B.C. schools prepare to return to in-person learning

Vancouver Island, BC

As the new school year approaches, B.C.’s Ministry of Education said that students can look forward to the return of full-time in-person learning.

While mask requirements and other health and safety measures will remain in place, sports, music, and other extracurricular activities may resume.

"We know how excited students and families are about being back in school with extracurricular and sports programs and how important it is for children to be connected to their teachers and friends on a full-time basis," said Minister of Education Jennifer Whiteside, in a release. "We also know we can do this safely, even as the pandemic continues to present challenges.”

Following a provincial health order, staff and students in Grade 4 and up will be required to wear a mask in indoor spaces.

Younger students will be “strongly encouraged” to wear masks, according to the ministry.

Nancy Logan, principal of Haahuupayak Elementary School in Port Alberni, said many of the school’s safety protocols will carry over from last year, including the mandated daily health checks. 

Although Logan said that students at Haahuupayak got used to wearing masks, it remained a challenge.

The masks make it more difficult for children to express themselves and to understand others, she said. 

To acknowledge these concerns, Logan said teachers will have open dialogue with students at the beginning of the school year so they don’t feel alone in their struggle.

“We really have to have patience and kindness with each other,” she said. “When children are speaking, we need to show respect and do our best to hear and listen.”

Carol Sedgwick, principal of Ucluelet Secondary School (USS), echoed Logan and said, “it’s disappointing we’re back in a place where we’re all wearing masks.”

Despite that, she said she remains optimistic because “we’ve done this before” and for some, masks bring comfort. 

In September 2020, the BC Centre for Disease Control (BCCDC) released a study called the Impact of School Closures on Learning, Child and Family Well-Being During the COVID-19 Pandemic.

The report expressed concern that the pandemic may be disproportionately impacting Indigenous peoples due to the “effect of ongoing racism, social exclusion, and structural violence on the health and well-being of Indigenous children, families and communities.”

It’s a sentiment reflected by Logan, who said that layers of intergenerational trauma from colonization and residential schools compounded the stress inflicted by the pandemic.

While Logan said she supports each family’s decision about sending their children back to school, she hopes to reassure parents about the safety and health precautions in place at Haahuupayak through one-on-one meetings.

The BCCDC study found that students were significantly impacted by remote education through uneven learning opportunities, increased stress and decreased connection.

“As children and youth are isolated from peers, teachers, extended families and community networks, mental health conditions may increase,” read the study. “School closures and physical distancing may result in increased loneliness in children and youth during the COVID-19 pandemic, correlated with mental health effects including anxiety and depression.”

Since schools reopened in September 2020, Vancouver Coastal Health said it has not recorded a significant increase in COVID-19 cases among school-aged children relative to other groups.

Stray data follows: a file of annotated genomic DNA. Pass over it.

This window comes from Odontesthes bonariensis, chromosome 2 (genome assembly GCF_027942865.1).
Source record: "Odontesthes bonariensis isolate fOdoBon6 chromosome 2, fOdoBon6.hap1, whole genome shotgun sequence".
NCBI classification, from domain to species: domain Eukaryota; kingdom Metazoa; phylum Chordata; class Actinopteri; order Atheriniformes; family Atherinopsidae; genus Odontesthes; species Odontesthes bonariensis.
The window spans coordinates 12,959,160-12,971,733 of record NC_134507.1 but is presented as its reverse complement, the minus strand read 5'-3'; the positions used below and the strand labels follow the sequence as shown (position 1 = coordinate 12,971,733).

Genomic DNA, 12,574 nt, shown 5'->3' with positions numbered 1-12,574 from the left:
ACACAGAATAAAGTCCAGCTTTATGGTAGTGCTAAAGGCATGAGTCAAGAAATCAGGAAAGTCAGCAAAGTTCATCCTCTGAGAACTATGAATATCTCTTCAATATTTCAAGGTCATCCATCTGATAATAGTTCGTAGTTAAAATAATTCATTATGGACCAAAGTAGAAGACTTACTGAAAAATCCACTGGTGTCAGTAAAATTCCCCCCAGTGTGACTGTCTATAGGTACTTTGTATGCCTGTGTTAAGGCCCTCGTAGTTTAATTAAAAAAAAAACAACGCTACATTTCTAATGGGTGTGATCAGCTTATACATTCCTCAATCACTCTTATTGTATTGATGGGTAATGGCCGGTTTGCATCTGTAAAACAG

Continuing from last year, USS will run four semesters. Sedgwick said the shift from two semesters was made to lighten students’ course loads and to minimize movement between classes in the school.

Similarly, lunch breaks at USS will continue to be scheduled before noon to minimize students’ contact with the community. It’s a shift carried over from last year to protect students who access food from local restaurants and grocery stores, said Sedgwick.

After Haahuupayak transitioned to a four-day school week last year to help students and staff manage pandemic stress, Logan said the school will be returning to five days this September. 

While it was “great” to have a three-day weekend to reboot, the additional half hour at the end of each day was too burdensome on students and staff, she said.

Children will no longer be segregated into cohorts this year, as this isn’t recommended by public health as a COVID-19 mitigation measure.

This change will allow teachers to extend their support to all students, rather than being limited to one or two classes, said Logan.

All mechanical heating, ventilation and air conditioning systems in schools will continue to be regularly inspected. 

According to the ministry, provincial funding will be made available to update or replace these systems through routine capital programs. A total of $87.5 million has already been used to improve ventilation in schools across the province.

Logan said that funding through the First Nations Education Steering Committee and the First Nations Schools Association enabled Haahuupayak to hire a full-time intervention teacher to address the learning loss due to the pandemic.

By helping students with some of the basic skills, numeracy, and literacy, “it can really help them feel confident to rejoin their groups,” she said.

While the pandemic continues to alter the ways schools operate, Sedgwick said that like any other year, she looks forward to welcoming students back.

For educators, students and parents, the school year marks the beginning of a new year, she said. 

“It’s very celebratory,” said Sedgwick. “We all look forward to seeing the students that we haven’t seen all summer and look forward to meeting the new ones coming in. [I’m] very optimistic.”

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